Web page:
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Tuesday, April 7, 2020

Asya Vamasya Sukta - 11


Mantra 26:  This hymn refers to a cow, one who milks, to savitr who produces some distilled, (or is it purified or clarified), liquid and a reference to boiling something.

“ I invoke the cow (or is it Cow with a capital C?) so that the one who milks with blessed hands can milk her. May Savitr give us excellent sava; it is (made) warm (hot).” (or is it warm and shining milk, because the word abhidh means shining or inflamed and gharma is warm or hot)

The rishi is now clearly using the metaphor of cow and the Sun to point to something. The cow may refer to Aditi, the Universal Mother, from whom all the Adityas came and all the Universe. She is Mother Nature. She is the wish-fulfilling cow, kamadhenu. Rishis, Devas, humans and asuras obtain their needs (milk) from her. Therefore, savitr probably refers to a father figure, the Sun.

There are references in the Brahmana portion of the Veda which consider the cosmos and the individual body as vessels to warm or as receptacles of heat (gharma or gharam).

Mantra 27: She (the cow), the guardian of riches, has come here making hinkara sound yearning for her calf. May we get her milk to feed the Asvins. May she prosper for our benefits.

This is obviously a prayer to Aditi, the mother of all the riches. Asvins , the twin sons of the Sun by a nymph named Saranyu. They are celebrated as physicians to the devas since they restored youth to the old and decrepit sage by name Chyavana. According to Nirukta, the Asvins may represent day and night, or heaven and earth. In one Vedic commentary they are supposed to represent transition from darkness to light and thus related to Ushas, or dawn.


Mantra 28: "The cow calls (bellows, hinkrnoti) her calf standing there with blinking eyes and licks his forehead. She calls him to her warm udder and feeds him while mooing gently."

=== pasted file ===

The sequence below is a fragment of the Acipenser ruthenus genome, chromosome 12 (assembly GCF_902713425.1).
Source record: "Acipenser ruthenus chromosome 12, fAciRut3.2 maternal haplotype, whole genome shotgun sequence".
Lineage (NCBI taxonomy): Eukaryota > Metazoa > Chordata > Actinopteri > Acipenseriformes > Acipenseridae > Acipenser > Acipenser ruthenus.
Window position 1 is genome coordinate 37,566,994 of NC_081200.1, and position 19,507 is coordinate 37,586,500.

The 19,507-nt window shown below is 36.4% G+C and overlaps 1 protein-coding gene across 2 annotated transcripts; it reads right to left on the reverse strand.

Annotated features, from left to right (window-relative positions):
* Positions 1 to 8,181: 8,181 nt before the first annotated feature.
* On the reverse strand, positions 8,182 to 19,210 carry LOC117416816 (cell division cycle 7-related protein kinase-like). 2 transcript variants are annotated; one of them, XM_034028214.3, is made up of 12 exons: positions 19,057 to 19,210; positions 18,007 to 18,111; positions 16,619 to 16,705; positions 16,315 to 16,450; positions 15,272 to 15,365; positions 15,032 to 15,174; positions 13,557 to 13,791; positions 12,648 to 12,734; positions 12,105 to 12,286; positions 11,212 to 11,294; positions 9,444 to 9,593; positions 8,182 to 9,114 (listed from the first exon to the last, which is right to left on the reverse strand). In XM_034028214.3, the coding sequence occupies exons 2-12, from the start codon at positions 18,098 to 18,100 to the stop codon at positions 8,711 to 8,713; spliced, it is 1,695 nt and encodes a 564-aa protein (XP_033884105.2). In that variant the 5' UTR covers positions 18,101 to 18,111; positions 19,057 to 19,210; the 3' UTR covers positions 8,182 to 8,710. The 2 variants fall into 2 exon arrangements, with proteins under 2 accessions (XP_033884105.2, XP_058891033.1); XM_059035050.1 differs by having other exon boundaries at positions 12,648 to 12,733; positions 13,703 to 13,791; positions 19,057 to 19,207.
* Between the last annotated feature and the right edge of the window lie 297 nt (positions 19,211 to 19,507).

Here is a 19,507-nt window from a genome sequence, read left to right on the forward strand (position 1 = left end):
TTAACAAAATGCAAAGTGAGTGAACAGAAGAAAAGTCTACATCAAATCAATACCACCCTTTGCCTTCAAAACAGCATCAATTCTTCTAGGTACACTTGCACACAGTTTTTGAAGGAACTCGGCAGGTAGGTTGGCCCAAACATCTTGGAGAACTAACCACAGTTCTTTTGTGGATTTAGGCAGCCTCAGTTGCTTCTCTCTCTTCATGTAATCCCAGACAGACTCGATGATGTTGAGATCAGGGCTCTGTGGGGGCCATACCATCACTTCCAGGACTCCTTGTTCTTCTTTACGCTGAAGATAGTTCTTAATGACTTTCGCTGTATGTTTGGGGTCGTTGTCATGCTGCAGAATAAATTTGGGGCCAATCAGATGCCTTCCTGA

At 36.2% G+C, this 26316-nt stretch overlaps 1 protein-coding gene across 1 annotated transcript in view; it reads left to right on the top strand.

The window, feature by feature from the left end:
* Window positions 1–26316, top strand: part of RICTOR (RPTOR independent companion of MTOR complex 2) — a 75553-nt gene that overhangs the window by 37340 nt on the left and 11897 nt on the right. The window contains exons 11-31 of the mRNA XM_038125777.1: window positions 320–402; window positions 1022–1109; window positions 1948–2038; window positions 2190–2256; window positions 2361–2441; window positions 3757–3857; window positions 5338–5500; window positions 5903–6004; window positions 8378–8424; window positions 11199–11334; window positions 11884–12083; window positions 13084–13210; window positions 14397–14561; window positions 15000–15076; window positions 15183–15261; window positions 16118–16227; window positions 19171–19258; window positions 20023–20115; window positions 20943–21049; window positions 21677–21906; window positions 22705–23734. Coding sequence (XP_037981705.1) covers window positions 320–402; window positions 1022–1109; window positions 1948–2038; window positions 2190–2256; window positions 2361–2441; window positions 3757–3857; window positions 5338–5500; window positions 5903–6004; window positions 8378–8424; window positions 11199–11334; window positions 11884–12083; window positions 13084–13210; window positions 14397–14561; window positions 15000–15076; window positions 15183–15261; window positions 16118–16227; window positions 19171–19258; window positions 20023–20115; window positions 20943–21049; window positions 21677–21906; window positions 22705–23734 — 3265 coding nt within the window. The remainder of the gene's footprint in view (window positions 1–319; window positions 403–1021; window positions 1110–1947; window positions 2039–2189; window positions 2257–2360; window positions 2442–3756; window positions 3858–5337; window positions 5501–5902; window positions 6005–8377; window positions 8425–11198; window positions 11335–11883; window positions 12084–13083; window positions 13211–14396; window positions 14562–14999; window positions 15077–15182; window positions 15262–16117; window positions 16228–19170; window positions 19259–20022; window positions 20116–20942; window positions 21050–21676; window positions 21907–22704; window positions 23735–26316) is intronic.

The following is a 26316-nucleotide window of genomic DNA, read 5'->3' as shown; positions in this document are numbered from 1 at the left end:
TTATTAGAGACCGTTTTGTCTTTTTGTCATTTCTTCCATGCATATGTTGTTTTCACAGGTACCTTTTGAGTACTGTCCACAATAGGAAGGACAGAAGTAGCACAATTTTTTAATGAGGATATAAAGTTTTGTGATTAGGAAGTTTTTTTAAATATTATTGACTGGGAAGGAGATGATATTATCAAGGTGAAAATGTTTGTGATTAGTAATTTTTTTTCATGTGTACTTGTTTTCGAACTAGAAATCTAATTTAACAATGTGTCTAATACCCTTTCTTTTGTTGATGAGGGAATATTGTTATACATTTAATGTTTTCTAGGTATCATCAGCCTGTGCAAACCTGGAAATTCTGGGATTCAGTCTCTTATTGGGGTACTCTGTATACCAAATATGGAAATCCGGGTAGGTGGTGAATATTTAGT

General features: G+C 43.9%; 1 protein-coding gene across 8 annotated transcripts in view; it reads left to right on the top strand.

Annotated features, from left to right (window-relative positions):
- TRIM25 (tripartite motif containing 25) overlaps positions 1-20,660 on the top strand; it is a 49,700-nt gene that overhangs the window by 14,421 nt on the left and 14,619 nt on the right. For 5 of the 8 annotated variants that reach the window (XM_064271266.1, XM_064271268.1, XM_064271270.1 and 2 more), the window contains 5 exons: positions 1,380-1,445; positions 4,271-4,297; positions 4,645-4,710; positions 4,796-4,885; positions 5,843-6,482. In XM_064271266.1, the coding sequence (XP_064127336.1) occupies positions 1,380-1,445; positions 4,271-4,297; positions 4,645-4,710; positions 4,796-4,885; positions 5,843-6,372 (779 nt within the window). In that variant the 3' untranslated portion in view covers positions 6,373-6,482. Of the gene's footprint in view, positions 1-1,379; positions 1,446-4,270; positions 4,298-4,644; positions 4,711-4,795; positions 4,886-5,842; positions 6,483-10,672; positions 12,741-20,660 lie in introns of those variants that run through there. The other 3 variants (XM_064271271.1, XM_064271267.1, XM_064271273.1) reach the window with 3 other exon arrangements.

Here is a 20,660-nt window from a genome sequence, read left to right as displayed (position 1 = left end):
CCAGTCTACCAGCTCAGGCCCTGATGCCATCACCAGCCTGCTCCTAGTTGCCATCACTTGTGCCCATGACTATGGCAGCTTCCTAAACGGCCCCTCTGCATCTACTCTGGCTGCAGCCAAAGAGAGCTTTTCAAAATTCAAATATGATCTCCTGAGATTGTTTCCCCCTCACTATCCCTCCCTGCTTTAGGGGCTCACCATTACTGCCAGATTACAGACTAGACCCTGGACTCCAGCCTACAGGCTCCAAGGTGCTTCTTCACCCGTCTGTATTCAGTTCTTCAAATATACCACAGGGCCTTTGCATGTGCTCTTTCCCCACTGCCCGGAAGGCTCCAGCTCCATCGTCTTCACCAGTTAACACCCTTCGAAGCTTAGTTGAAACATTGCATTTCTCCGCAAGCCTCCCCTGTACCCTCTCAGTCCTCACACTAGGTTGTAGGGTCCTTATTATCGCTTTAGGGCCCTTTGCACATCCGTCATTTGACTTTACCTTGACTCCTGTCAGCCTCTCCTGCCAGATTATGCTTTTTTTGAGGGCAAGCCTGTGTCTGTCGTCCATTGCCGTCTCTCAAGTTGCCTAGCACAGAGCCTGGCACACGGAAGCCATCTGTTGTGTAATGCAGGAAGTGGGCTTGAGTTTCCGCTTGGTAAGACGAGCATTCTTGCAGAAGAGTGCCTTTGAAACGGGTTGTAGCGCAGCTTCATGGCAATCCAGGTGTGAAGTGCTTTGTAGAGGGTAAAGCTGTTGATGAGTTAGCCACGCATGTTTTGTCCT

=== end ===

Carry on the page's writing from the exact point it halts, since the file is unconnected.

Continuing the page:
To me, this is  just a beautiful description of a mother feeding her baby. Dirghatamas is a poet and describes a scene. I remember such scenes from my childhood in India because we had a cow in our house. I also saw it recently in Galapagos Island when a sea-lion came out of the water, made noises and located her baby from among dozens running around and when her baby came, she just lied down and let her baby feed. It is just beautiful because life is mysterious, it is natural, it is universal, it is nurturing. One never gets tired of admiring although this scene has been repeated billions of times.



I find it inappropriate  when one of the interpreters hoists his ideas based on later developments in philosophy onto this simple hymn. Here is a sample: “ Why should the mother kiss on the forehead with himkara? Because it is a Bijamantra, with the syllable hym standing for both mind and matter in which “ha” as the consonant stands for Matter and “I” stands for the Mind and the nasal sound for the prana. Why kiss on the head? Because the head is the symbol of heaven, the immortal devas" etc.,

This is  a problem I see all the time when I read interpreters.  Why put words in the author’s mouth and use them as support for our own personal bias?

Why not just enjoy this simple hymn as is? At the most, we can say that the Cow symbolizes Universal Mother and we are all her children. She is a loving mother and will take care of us. I may add that the poet could have called the calf a female but did not. This may mean  something; may be, not.

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